Beyond making the appropriate polite noises in response to India’s recent meeting in New Delhi with seven other regional players including Russia and Iran, the Taliban has not come forward with concrete proposals to take the relationship forward. At this moment, it is difficult to imagine how India can possibly convince the Taliban government to at least have a civil relationship compared to the hostility that existed between the two during its first stint in office in the 1990s.

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Though a section of the Taliban, led by its Doha mediation group, has expressed itself in favour of having such a relationship with India, New Delhi’s regional rivals Pakistan and China may prevent Kabul from making any such overtures.

What could make a Kabul-New Delhi tie-up difficult is also the fact that India views the Taliban with suspicion especially on the Kashmir front. Chief of Army Staff M M Naravane was recently quoted as saying that when the Taliban was previously in power, “there were foreign terrorists of Afghan origin in Jammu and Kashmir”. So, “there are reasons to believe that the same thing might happen once again.”

The key question however is over the stability of the regime. The Taliban has not been as welcome within parts of Afghanistan as it was in the mid-1990s. At the time people saw the Islamic group as a saviour which restored order at a time of political vacuum and the accompanying anarchy after the withdrawal of the Soviet Union from the country. But in its second coming, the Taliban has met with sporadic resistance and outrage across urban pockets in Afghanistan.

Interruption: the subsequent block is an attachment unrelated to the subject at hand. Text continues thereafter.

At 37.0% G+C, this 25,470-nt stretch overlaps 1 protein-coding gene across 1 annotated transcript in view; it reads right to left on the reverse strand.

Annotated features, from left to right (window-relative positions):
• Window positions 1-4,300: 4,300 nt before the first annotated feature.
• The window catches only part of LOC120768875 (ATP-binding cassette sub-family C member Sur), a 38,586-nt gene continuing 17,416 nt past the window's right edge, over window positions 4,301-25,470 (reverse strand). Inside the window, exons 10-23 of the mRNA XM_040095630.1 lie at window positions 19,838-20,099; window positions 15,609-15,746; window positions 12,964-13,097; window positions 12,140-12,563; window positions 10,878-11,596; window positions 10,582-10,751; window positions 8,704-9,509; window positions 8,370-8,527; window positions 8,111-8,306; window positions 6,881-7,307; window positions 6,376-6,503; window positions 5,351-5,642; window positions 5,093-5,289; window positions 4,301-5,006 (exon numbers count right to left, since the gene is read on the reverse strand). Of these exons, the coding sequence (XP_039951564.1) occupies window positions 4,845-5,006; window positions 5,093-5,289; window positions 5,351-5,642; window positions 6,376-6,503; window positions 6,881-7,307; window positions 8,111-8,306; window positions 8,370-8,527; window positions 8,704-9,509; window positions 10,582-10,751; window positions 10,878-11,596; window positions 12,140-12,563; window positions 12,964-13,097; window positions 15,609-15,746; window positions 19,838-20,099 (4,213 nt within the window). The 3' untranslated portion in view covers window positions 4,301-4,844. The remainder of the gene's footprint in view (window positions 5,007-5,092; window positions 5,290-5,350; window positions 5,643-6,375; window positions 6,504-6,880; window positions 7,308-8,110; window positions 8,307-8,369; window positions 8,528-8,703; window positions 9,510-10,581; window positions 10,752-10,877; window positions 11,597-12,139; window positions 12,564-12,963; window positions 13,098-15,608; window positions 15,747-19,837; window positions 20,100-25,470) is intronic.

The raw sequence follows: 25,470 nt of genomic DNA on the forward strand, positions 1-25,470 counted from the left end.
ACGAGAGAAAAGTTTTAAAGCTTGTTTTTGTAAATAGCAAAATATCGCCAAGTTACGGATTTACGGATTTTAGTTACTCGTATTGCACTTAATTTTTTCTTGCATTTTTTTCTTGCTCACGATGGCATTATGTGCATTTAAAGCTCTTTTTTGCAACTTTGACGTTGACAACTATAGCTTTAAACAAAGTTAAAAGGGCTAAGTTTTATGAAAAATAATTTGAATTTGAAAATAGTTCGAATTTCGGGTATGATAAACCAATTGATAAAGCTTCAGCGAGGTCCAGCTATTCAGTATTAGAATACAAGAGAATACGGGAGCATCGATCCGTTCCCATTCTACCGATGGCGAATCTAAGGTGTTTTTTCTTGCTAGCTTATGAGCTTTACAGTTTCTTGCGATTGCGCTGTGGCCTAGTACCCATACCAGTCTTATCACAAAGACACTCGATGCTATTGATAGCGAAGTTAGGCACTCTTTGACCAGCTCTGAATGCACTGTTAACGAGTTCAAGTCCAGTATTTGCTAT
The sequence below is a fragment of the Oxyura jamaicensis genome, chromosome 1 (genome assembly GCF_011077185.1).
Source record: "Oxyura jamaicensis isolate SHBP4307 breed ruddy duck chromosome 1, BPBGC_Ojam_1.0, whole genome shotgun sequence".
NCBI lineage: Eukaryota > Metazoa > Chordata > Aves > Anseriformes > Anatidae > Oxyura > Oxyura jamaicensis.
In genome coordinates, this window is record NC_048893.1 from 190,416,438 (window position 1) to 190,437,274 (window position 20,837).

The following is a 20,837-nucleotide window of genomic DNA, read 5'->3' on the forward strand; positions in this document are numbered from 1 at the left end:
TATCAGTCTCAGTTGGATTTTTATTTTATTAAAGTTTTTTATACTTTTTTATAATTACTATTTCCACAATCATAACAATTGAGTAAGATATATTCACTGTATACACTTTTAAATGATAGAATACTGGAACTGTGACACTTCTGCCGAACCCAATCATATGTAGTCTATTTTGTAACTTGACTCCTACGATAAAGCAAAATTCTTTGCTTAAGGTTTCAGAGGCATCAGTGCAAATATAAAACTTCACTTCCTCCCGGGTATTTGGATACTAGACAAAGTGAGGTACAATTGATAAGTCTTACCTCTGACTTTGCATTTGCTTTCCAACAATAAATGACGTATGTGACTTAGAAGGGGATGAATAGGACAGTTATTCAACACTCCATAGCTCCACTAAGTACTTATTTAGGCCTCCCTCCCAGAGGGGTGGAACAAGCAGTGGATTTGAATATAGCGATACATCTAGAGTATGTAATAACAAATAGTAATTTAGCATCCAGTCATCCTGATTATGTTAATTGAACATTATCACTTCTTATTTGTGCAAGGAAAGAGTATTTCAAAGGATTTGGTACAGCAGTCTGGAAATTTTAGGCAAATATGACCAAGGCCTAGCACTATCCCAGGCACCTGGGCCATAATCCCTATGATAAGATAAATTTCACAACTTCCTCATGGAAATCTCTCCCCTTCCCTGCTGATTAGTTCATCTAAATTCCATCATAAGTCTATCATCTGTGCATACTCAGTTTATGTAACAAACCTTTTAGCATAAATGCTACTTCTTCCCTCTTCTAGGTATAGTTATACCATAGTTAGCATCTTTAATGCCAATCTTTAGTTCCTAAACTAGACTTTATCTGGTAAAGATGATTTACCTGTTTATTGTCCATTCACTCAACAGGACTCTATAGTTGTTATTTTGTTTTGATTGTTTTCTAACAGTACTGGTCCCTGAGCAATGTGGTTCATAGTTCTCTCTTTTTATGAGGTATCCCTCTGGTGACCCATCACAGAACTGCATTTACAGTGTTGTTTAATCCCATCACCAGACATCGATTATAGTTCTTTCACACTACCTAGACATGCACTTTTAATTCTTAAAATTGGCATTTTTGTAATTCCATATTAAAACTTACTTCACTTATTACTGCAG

It is clear from the events of the last three months that Pakistan is not going to leave the Taliban alone. The fact that Sirajuddin Haqqani is within the core group of the ruling think tank as the interior minister in the government makes Islamabad’s influence unequivocal and public. The Haqqani network has always been a direct extrusion of the Pakistani deep state and is widely considered an extension of Islamabad.

The involvement of the Haqqanis in itself is unsettling for moderates within the Taliban who would like to forge relationships with as many nations as possible including India. While the intention may be honourable, a forceful attempt to ignore the Haqqanis could cause infighting and destabilise the regime.

It has not been easy for the Taliban leadership to take a call as the pulls and pressures are in contradictory directions. In the middle of it all Afghanistan has descended into a UN-designated humanitarian crisis with thousands reportedly suffering from shortages of food and essential commodities.  Media reports quoting a UN official, Abdallah Al Dardari,  say some 23 million Afghans are in desperate need of food, the $20 billion economy could shrink to $4 billion while 97 percent of the population is in danger of sinking into poverty.

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Unmindful of the crisis, the Taliban regime has already started enforcing its strict version of Sharia, which means women are largely out of work, prevented from entering school and college classrooms and minorities like the Hazaras fearing a crackdown. On top of it, the authorities have imposed widespread restrictions on the media.

Ironically, the rest of the world too has taken its eye off Afghanistan just at a time when it is in danger of slipping into an information black hole with only sporadic and sketchy reports of what is happening within the country.